II is obviated by an independently justified model of adult second language competence in which intake informal environments and formal instruction make different sorts of contributions to second language competence.
Table 3. Linguistic environments relevant to second language proficiency in adults _____________________________________________________________________________ In the classroom Outside the classroom _______________________ ______________________________ "intake" informal formal (language "intake" "exposure" (self- use) formal informal informal study) _____________________________________________________________________________ Acquisition * * Learning * * _____________________________________________________________________________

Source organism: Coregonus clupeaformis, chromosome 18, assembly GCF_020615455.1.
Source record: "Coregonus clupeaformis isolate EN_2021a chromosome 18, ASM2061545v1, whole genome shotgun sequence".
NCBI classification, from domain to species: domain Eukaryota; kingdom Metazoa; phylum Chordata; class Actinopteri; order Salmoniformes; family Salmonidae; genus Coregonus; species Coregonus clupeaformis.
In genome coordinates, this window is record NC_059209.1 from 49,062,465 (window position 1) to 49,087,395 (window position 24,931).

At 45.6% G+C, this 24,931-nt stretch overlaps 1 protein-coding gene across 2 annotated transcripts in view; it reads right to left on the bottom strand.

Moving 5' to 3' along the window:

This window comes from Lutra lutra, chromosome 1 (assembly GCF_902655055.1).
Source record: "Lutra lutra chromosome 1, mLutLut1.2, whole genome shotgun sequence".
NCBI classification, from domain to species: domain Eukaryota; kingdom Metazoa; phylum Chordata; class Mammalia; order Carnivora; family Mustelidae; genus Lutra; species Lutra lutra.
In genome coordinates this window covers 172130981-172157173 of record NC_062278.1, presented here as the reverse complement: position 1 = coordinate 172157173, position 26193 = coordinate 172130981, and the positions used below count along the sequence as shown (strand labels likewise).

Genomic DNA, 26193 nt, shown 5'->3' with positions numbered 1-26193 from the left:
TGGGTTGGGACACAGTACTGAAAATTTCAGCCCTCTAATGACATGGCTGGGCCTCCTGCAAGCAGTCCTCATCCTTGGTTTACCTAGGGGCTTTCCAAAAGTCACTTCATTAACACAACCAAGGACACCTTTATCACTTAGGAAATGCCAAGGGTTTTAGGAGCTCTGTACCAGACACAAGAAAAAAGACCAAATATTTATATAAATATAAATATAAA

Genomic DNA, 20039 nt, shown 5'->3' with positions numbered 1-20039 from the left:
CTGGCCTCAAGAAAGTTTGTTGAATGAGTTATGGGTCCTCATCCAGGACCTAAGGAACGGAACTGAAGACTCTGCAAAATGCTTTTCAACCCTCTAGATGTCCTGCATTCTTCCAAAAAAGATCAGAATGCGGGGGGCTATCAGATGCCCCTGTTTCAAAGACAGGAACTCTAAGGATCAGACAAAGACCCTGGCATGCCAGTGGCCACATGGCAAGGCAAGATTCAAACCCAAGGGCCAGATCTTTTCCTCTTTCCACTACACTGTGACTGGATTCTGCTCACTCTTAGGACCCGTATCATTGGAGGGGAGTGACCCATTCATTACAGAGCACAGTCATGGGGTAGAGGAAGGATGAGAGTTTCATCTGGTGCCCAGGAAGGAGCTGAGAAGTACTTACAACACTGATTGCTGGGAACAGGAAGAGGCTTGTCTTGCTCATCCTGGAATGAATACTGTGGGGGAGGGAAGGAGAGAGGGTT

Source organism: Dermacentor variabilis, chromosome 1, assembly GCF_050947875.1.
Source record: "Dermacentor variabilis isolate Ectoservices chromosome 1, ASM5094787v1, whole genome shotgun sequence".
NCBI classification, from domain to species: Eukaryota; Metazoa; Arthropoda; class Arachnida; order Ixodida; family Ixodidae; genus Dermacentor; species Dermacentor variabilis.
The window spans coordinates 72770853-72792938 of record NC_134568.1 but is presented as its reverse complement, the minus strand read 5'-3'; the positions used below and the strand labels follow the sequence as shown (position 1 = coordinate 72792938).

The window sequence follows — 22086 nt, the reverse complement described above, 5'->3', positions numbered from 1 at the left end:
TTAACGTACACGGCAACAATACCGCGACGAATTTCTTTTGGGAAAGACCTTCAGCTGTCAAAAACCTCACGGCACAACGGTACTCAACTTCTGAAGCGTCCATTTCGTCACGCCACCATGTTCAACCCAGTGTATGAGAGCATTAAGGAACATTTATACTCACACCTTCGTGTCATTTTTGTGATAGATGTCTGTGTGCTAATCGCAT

Table 3 summarizes the implications of the literature survey and SLOPE data in terms of Monitor Theory. Both formal and informal linguistic environments contribute to second language proficiency but do so in different ways: an intensive intake informal environment can provide both the adult and child with the necessary input for the operation of the language acquisition device. The classroom can contribute in two ways: as a formal linguistic environment, providing rule isolation and feedback for the development of the Monitor, and, to the extent language use is emphasized, simultaneously as a source of primary linguistic data for language acquisition.